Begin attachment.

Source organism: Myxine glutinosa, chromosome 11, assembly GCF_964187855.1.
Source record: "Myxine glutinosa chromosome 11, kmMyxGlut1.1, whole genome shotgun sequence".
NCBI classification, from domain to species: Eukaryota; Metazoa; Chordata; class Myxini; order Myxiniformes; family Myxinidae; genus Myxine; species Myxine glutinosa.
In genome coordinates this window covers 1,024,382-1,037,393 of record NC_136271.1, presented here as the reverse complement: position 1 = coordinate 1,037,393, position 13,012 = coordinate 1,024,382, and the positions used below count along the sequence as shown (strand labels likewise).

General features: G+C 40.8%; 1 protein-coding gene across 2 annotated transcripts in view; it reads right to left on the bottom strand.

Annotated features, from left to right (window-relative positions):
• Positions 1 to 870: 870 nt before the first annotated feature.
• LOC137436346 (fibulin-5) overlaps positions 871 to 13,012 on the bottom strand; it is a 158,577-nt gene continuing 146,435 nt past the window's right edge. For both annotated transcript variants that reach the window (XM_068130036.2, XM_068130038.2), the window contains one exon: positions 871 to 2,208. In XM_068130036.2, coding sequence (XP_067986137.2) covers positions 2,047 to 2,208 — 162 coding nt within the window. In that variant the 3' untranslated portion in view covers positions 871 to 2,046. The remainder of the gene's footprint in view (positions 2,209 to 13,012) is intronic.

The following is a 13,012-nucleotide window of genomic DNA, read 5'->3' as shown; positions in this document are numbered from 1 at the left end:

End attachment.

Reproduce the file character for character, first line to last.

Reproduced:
Source organism: Myxine glutinosa, chromosome 11, assembly GCF_964187855.1.
Source record: "Myxine glutinosa chromosome 11, kmMyxGlut1.1, whole genome shotgun sequence".
NCBI classification, from domain to species: Eukaryota; Metazoa; Chordata; class Myxini; order Myxiniformes; family Myxinidae; genus Myxine; species Myxine glutinosa.
In genome coordinates this window covers 1,024,382-1,037,393 of record NC_136271.1, presented here as the reverse complement: position 1 = coordinate 1,037,393, position 13,012 = coordinate 1,024,382, and the positions used below count along the sequence as shown (strand labels likewise).

General features: G+C 40.8%; 1 protein-coding gene across 2 annotated transcripts in view; it reads right to left on the bottom strand.

Annotated features, from left to right (window-relative positions):
• Positions 1 to 870: 870 nt before the first annotated feature.
• LOC137436346 (fibulin-5) overlaps positions 871 to 13,012 on the bottom strand; it is a 158,577-nt gene continuing 146,435 nt past the window's right edge. For both annotated transcript variants that reach the window (XM_068130036.2, XM_068130038.2), the window contains one exon: positions 871 to 2,208. In XM_068130036.2, coding sequence (XP_067986137.2) covers positions 2,047 to 2,208 — 162 coding nt within the window. In that variant the 3' untranslated portion in view covers positions 871 to 2,046. The remainder of the gene's footprint in view (positions 2,209 to 13,012) is intronic.

The following is a 13,012-nucleotide window of genomic DNA, read 5'->3' as shown; positions in this document are numbered from 1 at the left end: